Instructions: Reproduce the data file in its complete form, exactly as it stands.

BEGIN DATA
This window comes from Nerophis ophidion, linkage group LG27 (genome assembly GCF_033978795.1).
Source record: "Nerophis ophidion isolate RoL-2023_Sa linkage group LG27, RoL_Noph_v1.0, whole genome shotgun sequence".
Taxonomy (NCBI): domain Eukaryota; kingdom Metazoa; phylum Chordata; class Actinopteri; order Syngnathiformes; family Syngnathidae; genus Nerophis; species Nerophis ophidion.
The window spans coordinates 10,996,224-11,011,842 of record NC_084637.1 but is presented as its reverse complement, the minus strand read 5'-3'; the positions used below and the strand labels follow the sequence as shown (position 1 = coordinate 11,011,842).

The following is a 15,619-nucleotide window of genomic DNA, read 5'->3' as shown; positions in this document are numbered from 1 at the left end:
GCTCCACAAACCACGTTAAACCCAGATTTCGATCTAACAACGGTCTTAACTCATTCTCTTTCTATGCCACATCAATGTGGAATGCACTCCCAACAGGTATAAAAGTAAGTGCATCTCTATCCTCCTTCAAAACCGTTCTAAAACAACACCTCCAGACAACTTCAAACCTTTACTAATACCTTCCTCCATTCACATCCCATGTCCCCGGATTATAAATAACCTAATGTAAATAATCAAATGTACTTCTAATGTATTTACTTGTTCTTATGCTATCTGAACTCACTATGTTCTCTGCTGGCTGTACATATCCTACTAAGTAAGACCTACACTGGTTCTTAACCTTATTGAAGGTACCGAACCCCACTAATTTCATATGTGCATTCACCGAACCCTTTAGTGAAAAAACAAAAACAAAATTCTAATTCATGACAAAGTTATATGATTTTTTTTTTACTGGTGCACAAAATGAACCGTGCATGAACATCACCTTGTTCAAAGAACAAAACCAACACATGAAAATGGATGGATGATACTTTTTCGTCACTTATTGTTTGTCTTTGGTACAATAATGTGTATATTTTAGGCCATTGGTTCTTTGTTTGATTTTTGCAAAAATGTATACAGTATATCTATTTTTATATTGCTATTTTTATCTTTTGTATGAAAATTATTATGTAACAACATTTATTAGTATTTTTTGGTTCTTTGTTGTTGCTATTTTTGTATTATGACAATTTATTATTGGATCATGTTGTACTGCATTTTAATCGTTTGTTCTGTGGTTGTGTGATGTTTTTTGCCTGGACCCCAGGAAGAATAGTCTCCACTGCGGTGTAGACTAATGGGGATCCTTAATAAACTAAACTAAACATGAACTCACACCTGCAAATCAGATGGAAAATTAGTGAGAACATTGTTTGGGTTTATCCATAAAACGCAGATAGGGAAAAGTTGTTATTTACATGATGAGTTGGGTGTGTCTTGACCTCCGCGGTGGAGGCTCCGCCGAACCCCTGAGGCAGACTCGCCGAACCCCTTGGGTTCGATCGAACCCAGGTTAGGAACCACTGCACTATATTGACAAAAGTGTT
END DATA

This window comes from Nerophis ophidion, linkage group LG27 (genome assembly GCF_033978795.1).
Source record: "Nerophis ophidion isolate RoL-2023_Sa linkage group LG27, RoL_Noph_v1.0, whole genome shotgun sequence".
Taxonomy (NCBI): domain Eukaryota; kingdom Metazoa; phylum Chordata; class Actinopteri; order Syngnathiformes; family Syngnathidae; genus Nerophis; species Nerophis ophidion.
The window spans coordinates 10,996,224-11,011,842 of record NC_084637.1 but is presented as its reverse complement, the minus strand read 5'-3'; the positions used below and the strand labels follow the sequence as shown (position 1 = coordinate 11,011,842).

The following is a 15,619-nucleotide window of genomic DNA, read 5'->3' as shown; positions in this document are numbered from 1 at the left end:
GCTCCACAAACCACGTTAAACCCAGATTTCGATCTAACAACGGTCTTAACTCATTCTCTTTCTATGCCACATCAATGTGGAATGCACTCCCAACAGGTATAAAAGTAAGTGCATCTCTATCCTCCTTCAAAACCGTTCTAAAACAACACCTCCAGACAACTTCAAACCTTTACTAATACCTTCCTCCATTCACATCCCATGTCCCCGGATTATAAATAACCTAATGTAAATAATCAAATGTACTTCTAATGTATTTACTTGTTCTTATGCTATCTGAACTCACTATGTTCTCTGCTGGCTGTACATATCCTACTAAGTAAGACCTACACTGGTTCTTAACCTTATTGAAGGTACCGAACCCCACTAATTTCATATGTGCATTCACCGAACCCTTTAGTGAAAAAACAAAAACAAAATTCTAATTCATGACAAAGTTATATGATTTTTTTTTTACTGGTGCACAAAATGAACCGTGCATGAACATCACCTTGTTCAAAGAACAAAACCAACACATGAAAATGGATGGATGATACTTTTTCGTCACTTATTGTTTGTCTTTGGTACAATAATGTGTATATTTTAGGCCATTGGTTCTTTGTTTGATTTTTGCAAAAATGTATACAGTATATCTATTTTTATATTGCTATTTTTATCTTTTGTATGAAAATTATTATGTAACAACATTTATTAGTATTTTTTGGTTCTTTGTTGTTGCTATTTTTGTATTATGACAATTTATTATTGGATCATGTTGTACTGCATTTTAATCGTTTGTTCTGTGGTTGTGTGATGTTTTTTGCCTGGACCCCAGGAAGAATAGTCTCCACTGCGGTGTAGACTAATGGGGATCCTTAATAAACTAAACTAAACATGAACTCACACCTGCAAATCAGATGGAAAATTAGTGAGAACATTGTTTGGGTTTATCCATAAAACGCAGATAGGGAAAAGTTGTTATTTACATGATGAGTTGGGTGTGTCTTGACCTCCGCGGTGGAGGCTCCGCCGAACCCCTGAGGCAGACTCGCCGAACCCCTTGGGTTCGATCGAACCCAGGTTAGGAACCACTGCACTATATTGACAAAAGTGTT